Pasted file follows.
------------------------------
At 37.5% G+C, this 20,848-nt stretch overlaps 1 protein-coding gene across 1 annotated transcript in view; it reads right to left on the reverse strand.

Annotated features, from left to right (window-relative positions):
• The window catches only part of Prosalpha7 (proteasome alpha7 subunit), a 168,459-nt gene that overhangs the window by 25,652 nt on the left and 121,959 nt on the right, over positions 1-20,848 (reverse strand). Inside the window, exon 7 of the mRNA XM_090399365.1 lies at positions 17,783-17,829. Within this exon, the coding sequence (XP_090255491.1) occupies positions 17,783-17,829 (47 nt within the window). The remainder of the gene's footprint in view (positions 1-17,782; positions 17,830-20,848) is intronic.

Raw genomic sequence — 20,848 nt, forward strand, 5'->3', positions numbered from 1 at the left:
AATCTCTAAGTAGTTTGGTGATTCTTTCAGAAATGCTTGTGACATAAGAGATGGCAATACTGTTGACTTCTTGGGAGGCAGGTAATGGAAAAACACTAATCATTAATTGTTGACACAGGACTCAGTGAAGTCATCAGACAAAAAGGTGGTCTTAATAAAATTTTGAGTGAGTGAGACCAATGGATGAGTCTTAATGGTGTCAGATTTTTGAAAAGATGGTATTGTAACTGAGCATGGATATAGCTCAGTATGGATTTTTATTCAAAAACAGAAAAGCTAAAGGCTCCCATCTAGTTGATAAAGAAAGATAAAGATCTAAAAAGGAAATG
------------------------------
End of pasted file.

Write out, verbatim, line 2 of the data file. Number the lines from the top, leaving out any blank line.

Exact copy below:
Annotated features, from left to right (window-relative positions):